Japanese Americans interned during World War II jumped at the chance to volunteer to fight.They saw it as their last chance to prove their undivided loyalty to their country.
One Japanese father, when saying goodbye to his son, stressed that showing his loyalty to his country, if necessary through the last full measure of devotion was far more important that his returning safely to his family.
The 442nd Combat Regiment Team was the most decorated unit in World War II. Its motto was “Go for Broke”. The 4,000 Nisei soldiers in April 1943 had to be replaced nearly 2.5 times. In total, about 14,000 men served, earning 9,486 Purple Hearts.
Migrants are a cut above regarding initiative and judgement. They pass many of these traits on to their children. These Japanese Americans, both migrants and native born knew that counter-signalling was required. They had to go out of their way to show their loyalty no matter how unfair any suspicions of disloyalty among Japanese Americans might have been at the time.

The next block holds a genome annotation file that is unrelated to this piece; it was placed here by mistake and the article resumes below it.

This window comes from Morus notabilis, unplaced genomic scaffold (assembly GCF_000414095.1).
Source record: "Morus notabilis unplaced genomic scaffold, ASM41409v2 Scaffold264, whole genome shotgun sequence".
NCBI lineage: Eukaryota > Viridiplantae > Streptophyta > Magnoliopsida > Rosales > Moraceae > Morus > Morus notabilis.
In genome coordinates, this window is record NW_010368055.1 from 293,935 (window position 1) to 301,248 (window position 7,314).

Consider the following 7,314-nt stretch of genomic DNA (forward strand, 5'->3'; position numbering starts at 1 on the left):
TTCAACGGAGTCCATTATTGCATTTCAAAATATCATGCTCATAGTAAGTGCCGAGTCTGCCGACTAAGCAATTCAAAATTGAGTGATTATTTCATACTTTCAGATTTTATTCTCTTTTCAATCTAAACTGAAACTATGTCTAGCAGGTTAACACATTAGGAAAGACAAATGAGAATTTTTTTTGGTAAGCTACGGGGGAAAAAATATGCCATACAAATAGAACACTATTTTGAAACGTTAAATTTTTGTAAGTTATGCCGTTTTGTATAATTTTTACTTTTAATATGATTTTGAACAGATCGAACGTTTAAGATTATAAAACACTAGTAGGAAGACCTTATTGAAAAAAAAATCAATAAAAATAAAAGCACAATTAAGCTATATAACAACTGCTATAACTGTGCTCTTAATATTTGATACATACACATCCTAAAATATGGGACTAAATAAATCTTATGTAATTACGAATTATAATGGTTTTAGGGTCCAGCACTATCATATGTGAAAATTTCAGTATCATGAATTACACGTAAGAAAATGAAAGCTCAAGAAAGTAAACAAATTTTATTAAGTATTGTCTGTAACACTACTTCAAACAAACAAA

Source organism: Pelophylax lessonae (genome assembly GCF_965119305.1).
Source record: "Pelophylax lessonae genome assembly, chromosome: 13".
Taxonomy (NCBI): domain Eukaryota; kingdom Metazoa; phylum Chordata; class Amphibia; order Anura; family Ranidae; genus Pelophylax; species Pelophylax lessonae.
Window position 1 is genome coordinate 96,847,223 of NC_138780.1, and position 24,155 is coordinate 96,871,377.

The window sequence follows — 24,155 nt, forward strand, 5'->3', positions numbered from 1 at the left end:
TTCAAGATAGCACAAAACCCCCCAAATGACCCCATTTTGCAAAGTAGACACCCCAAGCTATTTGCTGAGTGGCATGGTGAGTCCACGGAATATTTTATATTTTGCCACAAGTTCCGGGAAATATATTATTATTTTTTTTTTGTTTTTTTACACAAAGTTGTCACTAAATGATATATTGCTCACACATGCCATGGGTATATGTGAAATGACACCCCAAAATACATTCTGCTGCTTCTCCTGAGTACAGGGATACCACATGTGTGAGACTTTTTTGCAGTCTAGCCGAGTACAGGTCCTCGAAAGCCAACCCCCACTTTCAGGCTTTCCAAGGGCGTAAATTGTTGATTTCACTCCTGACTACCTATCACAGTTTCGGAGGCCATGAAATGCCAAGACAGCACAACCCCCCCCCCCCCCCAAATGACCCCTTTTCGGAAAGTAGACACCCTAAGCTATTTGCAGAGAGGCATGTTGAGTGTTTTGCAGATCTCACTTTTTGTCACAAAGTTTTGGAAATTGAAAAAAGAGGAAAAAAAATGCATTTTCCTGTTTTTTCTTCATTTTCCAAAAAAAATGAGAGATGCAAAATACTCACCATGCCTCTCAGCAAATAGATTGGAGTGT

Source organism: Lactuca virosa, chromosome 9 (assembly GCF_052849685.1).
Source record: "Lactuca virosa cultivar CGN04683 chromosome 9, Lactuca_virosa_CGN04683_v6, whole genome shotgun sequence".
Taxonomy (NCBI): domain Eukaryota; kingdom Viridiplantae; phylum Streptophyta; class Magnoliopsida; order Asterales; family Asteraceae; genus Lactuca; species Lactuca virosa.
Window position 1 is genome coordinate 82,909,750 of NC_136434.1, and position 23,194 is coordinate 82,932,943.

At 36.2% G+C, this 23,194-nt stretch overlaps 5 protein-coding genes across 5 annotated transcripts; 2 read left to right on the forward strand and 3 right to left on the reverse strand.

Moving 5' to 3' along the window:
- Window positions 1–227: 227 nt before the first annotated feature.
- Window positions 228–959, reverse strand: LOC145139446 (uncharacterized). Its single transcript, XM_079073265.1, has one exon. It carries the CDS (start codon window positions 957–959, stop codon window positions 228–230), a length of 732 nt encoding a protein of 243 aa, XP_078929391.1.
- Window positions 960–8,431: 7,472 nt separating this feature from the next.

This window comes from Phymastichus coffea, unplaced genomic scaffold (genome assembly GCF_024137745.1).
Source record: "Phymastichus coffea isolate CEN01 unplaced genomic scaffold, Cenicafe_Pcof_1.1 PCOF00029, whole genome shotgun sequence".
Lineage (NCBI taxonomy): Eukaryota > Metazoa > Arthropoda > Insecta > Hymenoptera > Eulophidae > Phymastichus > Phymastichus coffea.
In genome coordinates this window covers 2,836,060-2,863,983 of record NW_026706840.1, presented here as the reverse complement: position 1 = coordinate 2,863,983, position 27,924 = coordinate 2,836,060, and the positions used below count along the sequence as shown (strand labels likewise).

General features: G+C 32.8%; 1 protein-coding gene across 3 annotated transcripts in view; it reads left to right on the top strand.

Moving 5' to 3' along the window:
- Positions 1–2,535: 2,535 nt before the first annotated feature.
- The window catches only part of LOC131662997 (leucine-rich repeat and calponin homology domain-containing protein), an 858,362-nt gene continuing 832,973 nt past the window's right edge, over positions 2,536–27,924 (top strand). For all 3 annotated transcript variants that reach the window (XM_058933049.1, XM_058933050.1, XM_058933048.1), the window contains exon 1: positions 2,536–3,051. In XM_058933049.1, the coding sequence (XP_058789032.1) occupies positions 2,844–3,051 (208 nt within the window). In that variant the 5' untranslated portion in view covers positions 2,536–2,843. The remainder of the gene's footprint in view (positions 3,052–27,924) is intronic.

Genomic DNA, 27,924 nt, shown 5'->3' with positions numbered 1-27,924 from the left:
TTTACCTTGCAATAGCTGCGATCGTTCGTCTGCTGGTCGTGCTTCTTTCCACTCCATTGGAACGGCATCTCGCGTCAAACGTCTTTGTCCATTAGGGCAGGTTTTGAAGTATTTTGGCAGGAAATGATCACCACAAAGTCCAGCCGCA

I am reminded of that counter-signalling by Japanese Americans during the darkest days of World War II when I read the remarks of Julie Anne Genter and Jeremy Corbyn. Both focused their pleas on the need to be inclusive and understanding why people join violent, radical groups. They and the rest of the Twitter Left had nothing to contribute regarding strategies to deter the next attack and disrupt those that are in the planning stage, but that is not new.
The notion that bad behaviour towards minority communities leads to more recruitment to the terrorists is overrated. There will be a few wind-bags who say harsh things after each terrorist attack, but if they cross the line, they will be dealt with by the police and courts in a democracy governed by the rule of law.
Acrimony towards your community following the latest terrorist attacks has little to do with the level of recruitment to these terrorist groups either now or in the past. As Alan Krueger explains: